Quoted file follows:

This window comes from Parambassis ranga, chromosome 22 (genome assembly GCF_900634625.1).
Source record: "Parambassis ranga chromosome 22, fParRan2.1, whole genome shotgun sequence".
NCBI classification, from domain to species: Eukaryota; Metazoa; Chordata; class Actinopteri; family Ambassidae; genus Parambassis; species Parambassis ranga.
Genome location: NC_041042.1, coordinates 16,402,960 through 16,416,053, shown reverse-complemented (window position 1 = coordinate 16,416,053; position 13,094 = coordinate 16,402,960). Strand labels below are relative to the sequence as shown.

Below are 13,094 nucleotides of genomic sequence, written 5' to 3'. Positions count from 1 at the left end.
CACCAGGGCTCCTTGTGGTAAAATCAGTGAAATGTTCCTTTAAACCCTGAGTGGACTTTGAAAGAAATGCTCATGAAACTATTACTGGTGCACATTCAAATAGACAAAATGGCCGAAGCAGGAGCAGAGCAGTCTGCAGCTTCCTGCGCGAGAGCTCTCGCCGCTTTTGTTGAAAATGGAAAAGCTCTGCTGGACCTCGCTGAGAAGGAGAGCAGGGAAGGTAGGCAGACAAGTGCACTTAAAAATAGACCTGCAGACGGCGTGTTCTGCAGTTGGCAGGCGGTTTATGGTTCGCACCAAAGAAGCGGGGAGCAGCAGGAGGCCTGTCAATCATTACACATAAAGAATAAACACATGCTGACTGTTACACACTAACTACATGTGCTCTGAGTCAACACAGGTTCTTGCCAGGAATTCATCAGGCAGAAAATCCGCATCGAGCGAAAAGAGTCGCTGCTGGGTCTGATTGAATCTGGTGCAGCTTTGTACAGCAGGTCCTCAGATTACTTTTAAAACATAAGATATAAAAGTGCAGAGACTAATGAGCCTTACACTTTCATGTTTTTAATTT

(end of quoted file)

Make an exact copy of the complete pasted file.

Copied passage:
This window comes from Parambassis ranga, chromosome 22 (genome assembly GCF_900634625.1).
Source record: "Parambassis ranga chromosome 22, fParRan2.1, whole genome shotgun sequence".
NCBI classification, from domain to species: Eukaryota; Metazoa; Chordata; class Actinopteri; family Ambassidae; genus Parambassis; species Parambassis ranga.
Genome location: NC_041042.1, coordinates 16,402,960 through 16,416,053, shown reverse-complemented (window position 1 = coordinate 16,416,053; position 13,094 = coordinate 16,402,960). Strand labels below are relative to the sequence as shown.

Below are 13,094 nucleotides of genomic sequence, written 5' to 3'. Positions count from 1 at the left end.
CACCAGGGCTCCTTGTGGTAAAATCAGTGAAATGTTCCTTTAAACCCTGAGTGGACTTTGAAAGAAATGCTCATGAAACTATTACTGGTGCACATTCAAATAGACAAAATGGCCGAAGCAGGAGCAGAGCAGTCTGCAGCTTCCTGCGCGAGAGCTCTCGCCGCTTTTGTTGAAAATGGAAAAGCTCTGCTGGACCTCGCTGAGAAGGAGAGCAGGGAAGGTAGGCAGACAAGTGCACTTAAAAATAGACCTGCAGACGGCGTGTTCTGCAGTTGGCAGGCGGTTTATGGTTCGCACCAAAGAAGCGGGGAGCAGCAGGAGGCCTGTCAATCATTACACATAAAGAATAAACACATGCTGACTGTTACACACTAACTACATGTGCTCTGAGTCAACACAGGTTCTTGCCAGGAATTCATCAGGCAGAAAATCCGCATCGAGCGAAAAGAGTCGCTGCTGGGTCTGATTGAATCTGGTGCAGCTTTGTACAGCAGGTCCTCAGATTACTTTTAAAACATAAGATATAAAAGTGCAGAGACTAATGAGCCTTACACTTTCATGTTTTTAATTT